With our short daylight in December, it's inevitable to spend some time in the dark. And it's not just that it's dark. The dark we're dealing with during a Northwest winter comes with a cloud cloak that makes it easy to be invisible. We know how much this affects mood for some people, but what about something that affects all of us: personal safety?
Is darkness more dangerous?
When everyone is rushing between work and home and evening activities, the streets and sidewalks can be a chaotic place during a dark evening commute. It's also not a myth that there's more crime and accidents in the evening hours — most happens between 4 p.m. and 4 a.m.
Researchers like Steve Calandrillo, a professor at the University of Washington School of Law, are working to change this by advocating for daylight saving time (DST) to be extended year-round, keeping that extra hour of light in the evening instead.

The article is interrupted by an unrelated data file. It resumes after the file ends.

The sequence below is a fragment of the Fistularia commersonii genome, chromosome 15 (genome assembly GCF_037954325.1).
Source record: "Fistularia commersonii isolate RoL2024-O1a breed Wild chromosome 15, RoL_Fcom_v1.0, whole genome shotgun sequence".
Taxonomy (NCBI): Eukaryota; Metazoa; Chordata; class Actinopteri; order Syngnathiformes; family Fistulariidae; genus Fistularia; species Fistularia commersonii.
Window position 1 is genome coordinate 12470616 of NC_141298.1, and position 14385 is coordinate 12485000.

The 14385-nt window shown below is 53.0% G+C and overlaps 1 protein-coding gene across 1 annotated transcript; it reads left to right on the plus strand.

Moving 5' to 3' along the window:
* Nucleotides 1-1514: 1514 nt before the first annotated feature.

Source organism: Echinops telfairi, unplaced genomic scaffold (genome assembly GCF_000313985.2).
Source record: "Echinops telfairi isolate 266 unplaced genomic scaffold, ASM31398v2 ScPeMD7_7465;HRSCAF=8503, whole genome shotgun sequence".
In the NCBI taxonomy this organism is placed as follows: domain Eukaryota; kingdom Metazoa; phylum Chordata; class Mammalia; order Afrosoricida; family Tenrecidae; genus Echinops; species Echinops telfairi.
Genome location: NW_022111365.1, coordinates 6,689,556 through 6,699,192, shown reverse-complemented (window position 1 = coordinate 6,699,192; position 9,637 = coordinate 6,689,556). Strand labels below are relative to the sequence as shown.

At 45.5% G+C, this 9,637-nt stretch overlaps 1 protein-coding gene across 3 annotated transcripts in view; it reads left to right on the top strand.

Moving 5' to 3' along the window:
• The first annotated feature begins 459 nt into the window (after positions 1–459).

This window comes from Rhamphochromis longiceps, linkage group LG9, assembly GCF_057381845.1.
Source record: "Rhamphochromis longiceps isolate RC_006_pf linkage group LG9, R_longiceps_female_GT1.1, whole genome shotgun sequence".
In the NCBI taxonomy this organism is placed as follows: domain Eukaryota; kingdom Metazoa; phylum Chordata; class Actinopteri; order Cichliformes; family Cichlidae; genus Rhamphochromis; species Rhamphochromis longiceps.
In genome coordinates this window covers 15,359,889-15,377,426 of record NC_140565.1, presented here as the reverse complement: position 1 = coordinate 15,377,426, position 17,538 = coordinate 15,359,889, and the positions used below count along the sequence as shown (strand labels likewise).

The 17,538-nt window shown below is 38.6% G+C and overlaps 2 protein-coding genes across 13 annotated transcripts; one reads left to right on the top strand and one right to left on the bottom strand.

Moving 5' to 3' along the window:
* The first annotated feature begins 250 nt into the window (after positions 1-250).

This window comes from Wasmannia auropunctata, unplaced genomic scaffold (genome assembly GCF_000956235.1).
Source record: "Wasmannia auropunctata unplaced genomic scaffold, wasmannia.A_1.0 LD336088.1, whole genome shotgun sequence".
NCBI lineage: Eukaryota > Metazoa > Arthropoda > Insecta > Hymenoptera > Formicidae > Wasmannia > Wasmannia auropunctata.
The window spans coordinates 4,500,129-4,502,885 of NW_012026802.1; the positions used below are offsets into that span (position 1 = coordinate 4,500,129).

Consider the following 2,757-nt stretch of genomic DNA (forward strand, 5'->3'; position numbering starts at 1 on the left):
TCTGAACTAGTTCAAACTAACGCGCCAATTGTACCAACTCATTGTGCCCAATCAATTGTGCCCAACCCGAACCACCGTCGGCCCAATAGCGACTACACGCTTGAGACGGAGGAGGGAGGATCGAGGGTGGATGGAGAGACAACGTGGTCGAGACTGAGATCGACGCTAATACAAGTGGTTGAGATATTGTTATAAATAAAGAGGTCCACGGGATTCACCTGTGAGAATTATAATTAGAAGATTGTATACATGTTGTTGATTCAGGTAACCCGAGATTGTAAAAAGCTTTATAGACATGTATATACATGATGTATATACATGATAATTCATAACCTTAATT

“Simply put, darkness kills — and darkness in the evening is far deadlier than darkness in the morning,” says Calandrillo. “The evening rush hour is twice as fatal as the morning for various reasons: Far more people are out and about at 5 p.m. than at 7 a.m., more alcohol is in drivers’ bloodstreams, people are hurrying to get home and more children are enjoying outdoor, unsupervised play. Fatal vehicle-on-pedestrian crashes increase threefold when the sun goes down. Moving sunlight to the evening hours can save lives."
A dark evening commute is more dangerous for drivers, pedestrians, cyclists and transit users. If we could have one commute in sunshine, it would be safer for it to be the evening commute. Mornings are more predictable.
Calandrillo cites a Rutgers University meta-study, which found 343 fewer people would be killed in car-on-pedestrian and car-on-car accidents if we had year-round DST.